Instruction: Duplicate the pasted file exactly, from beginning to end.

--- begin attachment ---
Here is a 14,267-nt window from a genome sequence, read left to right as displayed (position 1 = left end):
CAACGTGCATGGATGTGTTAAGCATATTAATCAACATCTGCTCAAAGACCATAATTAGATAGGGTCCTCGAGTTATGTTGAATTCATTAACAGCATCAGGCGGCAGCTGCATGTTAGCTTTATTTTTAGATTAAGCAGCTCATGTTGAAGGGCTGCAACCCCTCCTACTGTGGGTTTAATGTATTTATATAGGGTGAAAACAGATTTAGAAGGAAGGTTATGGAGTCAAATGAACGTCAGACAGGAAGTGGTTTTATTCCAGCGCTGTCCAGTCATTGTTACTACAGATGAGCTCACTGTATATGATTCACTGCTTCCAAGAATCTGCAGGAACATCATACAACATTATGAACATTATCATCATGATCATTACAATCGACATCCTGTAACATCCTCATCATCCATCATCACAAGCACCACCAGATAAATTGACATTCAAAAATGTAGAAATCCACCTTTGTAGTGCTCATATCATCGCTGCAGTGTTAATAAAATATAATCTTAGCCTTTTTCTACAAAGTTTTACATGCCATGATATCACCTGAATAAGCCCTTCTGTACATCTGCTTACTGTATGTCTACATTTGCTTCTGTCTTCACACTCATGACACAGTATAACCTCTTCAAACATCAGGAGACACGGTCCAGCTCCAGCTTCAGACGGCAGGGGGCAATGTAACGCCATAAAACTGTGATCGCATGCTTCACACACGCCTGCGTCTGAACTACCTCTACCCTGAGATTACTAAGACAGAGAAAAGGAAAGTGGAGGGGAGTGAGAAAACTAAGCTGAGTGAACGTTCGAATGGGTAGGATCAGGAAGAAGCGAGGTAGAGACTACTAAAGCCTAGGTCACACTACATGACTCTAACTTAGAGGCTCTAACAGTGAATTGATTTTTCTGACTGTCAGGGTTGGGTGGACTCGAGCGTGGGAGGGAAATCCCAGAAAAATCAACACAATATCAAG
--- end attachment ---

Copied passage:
Here is a 14,267-nt window from a genome sequence, read left to right as displayed (position 1 = left end):
CAACGTGCATGGATGTGTTAAGCATATTAATCAACATCTGCTCAAAGACCATAATTAGATAGGGTCCTCGAGTTATGTTGAATTCATTAACAGCATCAGGCGGCAGCTGCATGTTAGCTTTATTTTTAGATTAAGCAGCTCATGTTGAAGGGCTGCAACCCCTCCTACTGTGGGTTTAATGTATTTATATAGGGTGAAAACAGATTTAGAAGGAAGGTTATGGAGTCAAATGAACGTCAGACAGGAAGTGGTTTTATTCCAGCGCTGTCCAGTCATTGTTACTACAGATGAGCTCACTGTATATGATTCACTGCTTCCAAGAATCTGCAGGAACATCATACAACATTATGAACATTATCATCATGATCATTACAATCGACATCCTGTAACATCCTCATCATCCATCATCACAAGCACCACCAGATAAATTGACATTCAAAAATGTAGAAATCCACCTTTGTAGTGCTCATATCATCGCTGCAGTGTTAATAAAATATAATCTTAGCCTTTTTCTACAAAGTTTTACATGCCATGATATCACCTGAATAAGCCCTTCTGTACATCTGCTTACTGTATGTCTACATTTGCTTCTGTCTTCACACTCATGACACAGTATAACCTCTTCAAACATCAGGAGACACGGTCCAGCTCCAGCTTCAGACGGCAGGGGGCAATGTAACGCCATAAAACTGTGATCGCATGCTTCACACACGCCTGCGTCTGAACTACCTCTACCCTGAGATTACTAAGACAGAGAAAAGGAAAGTGGAGGGGAGTGAGAAAACTAAGCTGAGTGAACGTTCGAATGGGTAGGATCAGGAAGAAGCGAGGTAGAGACTACTAAAGCCTAGGTCACACTACATGACTCTAACTTAGAGGCTCTAACAGTGAATTGATTTTTCTGACTGTCAGGGTTGGGTGGACTCGAGCGTGGGAGGGAAATCCCAGAAAAATCAACACAATATCAAG